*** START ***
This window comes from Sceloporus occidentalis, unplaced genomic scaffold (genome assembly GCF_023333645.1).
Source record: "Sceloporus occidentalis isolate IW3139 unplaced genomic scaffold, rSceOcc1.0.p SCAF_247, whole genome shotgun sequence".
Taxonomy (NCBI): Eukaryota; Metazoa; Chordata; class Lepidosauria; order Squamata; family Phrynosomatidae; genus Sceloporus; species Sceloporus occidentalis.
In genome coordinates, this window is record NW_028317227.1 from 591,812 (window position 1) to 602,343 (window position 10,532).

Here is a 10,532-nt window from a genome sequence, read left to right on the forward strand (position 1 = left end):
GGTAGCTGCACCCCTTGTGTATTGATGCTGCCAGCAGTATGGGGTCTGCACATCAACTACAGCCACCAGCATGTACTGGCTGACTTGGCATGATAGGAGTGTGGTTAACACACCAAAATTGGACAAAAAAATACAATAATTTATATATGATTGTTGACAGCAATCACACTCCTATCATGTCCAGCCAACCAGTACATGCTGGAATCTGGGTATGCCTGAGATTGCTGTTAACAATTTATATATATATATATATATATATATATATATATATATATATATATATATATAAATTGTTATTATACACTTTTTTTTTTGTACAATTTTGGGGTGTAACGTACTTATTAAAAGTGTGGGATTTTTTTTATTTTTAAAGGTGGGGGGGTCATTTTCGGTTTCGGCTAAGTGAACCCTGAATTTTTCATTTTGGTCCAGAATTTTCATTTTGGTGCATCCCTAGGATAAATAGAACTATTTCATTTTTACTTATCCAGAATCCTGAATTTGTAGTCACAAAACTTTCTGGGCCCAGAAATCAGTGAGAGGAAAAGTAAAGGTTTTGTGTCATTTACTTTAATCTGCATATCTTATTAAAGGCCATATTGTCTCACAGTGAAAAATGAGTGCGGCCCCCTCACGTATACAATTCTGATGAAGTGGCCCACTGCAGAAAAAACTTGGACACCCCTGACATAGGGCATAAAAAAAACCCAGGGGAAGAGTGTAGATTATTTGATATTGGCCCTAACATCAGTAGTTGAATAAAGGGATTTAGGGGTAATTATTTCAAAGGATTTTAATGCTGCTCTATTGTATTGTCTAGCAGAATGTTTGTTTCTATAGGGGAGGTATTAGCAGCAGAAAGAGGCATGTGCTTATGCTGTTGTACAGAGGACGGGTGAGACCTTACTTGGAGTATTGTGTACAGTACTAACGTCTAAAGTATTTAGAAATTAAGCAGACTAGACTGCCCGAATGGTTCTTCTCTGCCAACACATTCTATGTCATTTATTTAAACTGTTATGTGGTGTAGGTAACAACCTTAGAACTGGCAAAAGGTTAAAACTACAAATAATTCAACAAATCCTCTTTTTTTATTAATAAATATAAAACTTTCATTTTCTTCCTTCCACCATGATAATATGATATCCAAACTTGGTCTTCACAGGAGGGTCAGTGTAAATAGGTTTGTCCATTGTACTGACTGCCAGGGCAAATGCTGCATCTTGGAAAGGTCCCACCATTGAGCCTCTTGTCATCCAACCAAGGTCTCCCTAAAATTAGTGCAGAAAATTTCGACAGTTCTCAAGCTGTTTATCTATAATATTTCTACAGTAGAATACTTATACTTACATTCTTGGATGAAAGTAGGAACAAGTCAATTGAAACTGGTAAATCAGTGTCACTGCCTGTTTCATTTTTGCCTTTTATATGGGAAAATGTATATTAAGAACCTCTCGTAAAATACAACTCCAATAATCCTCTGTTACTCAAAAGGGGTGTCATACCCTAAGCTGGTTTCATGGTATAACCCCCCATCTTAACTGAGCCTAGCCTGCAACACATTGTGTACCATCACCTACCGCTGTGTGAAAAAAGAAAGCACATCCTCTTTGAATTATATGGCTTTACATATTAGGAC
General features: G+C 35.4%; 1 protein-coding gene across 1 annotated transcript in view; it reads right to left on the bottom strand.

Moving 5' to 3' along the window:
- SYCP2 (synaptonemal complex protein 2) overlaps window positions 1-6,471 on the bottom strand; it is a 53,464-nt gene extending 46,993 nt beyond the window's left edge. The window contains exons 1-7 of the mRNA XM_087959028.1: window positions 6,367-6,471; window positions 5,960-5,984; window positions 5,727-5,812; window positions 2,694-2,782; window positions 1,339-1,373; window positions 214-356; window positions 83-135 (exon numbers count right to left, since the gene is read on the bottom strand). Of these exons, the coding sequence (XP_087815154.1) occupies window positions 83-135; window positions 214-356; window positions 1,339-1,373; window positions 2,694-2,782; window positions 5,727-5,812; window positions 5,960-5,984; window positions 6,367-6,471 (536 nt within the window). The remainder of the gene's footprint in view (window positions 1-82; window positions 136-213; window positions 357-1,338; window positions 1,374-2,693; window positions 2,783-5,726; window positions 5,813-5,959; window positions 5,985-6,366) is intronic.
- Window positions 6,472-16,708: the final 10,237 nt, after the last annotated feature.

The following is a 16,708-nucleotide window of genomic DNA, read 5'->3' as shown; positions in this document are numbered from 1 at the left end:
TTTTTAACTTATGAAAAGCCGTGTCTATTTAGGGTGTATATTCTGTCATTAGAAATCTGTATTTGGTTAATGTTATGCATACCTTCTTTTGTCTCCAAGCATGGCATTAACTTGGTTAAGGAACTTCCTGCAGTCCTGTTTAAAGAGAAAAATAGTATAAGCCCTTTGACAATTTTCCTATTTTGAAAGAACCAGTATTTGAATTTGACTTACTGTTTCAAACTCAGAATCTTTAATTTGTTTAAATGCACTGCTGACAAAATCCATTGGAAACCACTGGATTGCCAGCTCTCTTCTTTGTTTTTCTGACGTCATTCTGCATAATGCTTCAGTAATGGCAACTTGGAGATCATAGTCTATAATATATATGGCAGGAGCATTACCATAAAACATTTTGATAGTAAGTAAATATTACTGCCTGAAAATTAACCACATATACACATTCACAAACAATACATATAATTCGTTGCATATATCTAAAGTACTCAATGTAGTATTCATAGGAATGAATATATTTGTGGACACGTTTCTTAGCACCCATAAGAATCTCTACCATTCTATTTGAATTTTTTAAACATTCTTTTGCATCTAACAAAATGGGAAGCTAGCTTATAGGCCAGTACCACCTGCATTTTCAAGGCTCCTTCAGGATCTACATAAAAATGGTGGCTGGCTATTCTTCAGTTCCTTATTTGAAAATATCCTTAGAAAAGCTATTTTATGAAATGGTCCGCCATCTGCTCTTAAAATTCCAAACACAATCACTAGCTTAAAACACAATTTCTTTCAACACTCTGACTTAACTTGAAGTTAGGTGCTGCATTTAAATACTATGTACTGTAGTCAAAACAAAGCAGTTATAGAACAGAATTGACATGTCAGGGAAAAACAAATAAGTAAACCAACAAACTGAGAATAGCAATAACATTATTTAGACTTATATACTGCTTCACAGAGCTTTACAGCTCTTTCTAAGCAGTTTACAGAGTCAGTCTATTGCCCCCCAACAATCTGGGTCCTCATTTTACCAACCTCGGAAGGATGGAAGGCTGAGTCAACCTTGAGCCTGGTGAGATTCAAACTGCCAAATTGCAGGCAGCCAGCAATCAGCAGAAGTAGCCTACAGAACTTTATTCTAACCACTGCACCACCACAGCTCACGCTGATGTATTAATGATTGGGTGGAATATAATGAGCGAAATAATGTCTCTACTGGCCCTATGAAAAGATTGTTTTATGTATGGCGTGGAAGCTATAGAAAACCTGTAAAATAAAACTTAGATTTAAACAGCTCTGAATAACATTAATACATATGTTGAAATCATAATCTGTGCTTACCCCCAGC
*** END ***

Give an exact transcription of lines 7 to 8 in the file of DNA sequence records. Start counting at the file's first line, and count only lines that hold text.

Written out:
General features: G+C 35.4%; 1 protein-coding gene across 1 annotated transcript in view; it reads right to left on the bottom strand.

Moving 5' to 3' along the window: